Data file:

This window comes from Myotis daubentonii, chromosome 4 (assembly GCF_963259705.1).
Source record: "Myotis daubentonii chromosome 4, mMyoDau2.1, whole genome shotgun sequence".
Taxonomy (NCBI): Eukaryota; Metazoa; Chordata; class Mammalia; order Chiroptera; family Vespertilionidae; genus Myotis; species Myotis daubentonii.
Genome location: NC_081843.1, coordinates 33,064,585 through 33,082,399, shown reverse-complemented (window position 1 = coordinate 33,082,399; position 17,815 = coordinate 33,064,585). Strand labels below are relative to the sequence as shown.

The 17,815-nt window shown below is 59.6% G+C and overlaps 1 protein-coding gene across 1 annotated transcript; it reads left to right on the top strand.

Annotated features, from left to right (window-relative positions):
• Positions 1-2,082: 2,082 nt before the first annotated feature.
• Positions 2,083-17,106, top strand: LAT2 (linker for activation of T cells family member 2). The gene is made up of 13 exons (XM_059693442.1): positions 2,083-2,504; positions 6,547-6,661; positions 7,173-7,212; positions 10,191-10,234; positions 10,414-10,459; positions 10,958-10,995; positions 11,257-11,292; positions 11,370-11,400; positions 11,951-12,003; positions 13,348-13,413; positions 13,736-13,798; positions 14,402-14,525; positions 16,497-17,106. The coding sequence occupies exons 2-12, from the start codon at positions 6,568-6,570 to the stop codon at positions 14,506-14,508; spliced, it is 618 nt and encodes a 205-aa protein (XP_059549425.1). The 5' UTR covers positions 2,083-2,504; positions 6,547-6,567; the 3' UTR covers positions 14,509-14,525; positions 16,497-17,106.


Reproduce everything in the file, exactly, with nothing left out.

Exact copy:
This window comes from Myotis daubentonii, chromosome 4 (assembly GCF_963259705.1).
Source record: "Myotis daubentonii chromosome 4, mMyoDau2.1, whole genome shotgun sequence".
Taxonomy (NCBI): Eukaryota; Metazoa; Chordata; class Mammalia; order Chiroptera; family Vespertilionidae; genus Myotis; species Myotis daubentonii.
Genome location: NC_081843.1, coordinates 33,064,585 through 33,082,399, shown reverse-complemented (window position 1 = coordinate 33,082,399; position 17,815 = coordinate 33,064,585). Strand labels below are relative to the sequence as shown.

The 17,815-nt window shown below is 59.6% G+C and overlaps 1 protein-coding gene across 1 annotated transcript; it reads left to right on the top strand.

Annotated features, from left to right (window-relative positions):
• Positions 1-2,082: 2,082 nt before the first annotated feature.
• Positions 2,083-17,106, top strand: LAT2 (linker for activation of T cells family member 2). The gene is made up of 13 exons (XM_059693442.1): positions 2,083-2,504; positions 6,547-6,661; positions 7,173-7,212; positions 10,191-10,234; positions 10,414-10,459; positions 10,958-10,995; positions 11,257-11,292; positions 11,370-11,400; positions 11,951-12,003; positions 13,348-13,413; positions 13,736-13,798; positions 14,402-14,525; positions 16,497-17,106. The coding sequence occupies exons 2-12, from the start codon at positions 6,568-6,570 to the stop codon at positions 14,506-14,508; spliced, it is 618 nt and encodes a 205-aa protein (XP_059549425.1). The 5' UTR covers positions 2,083-2,504; positions 6,547-6,567; the 3' UTR covers positions 14,509-14,525; positions 16,497-17,106.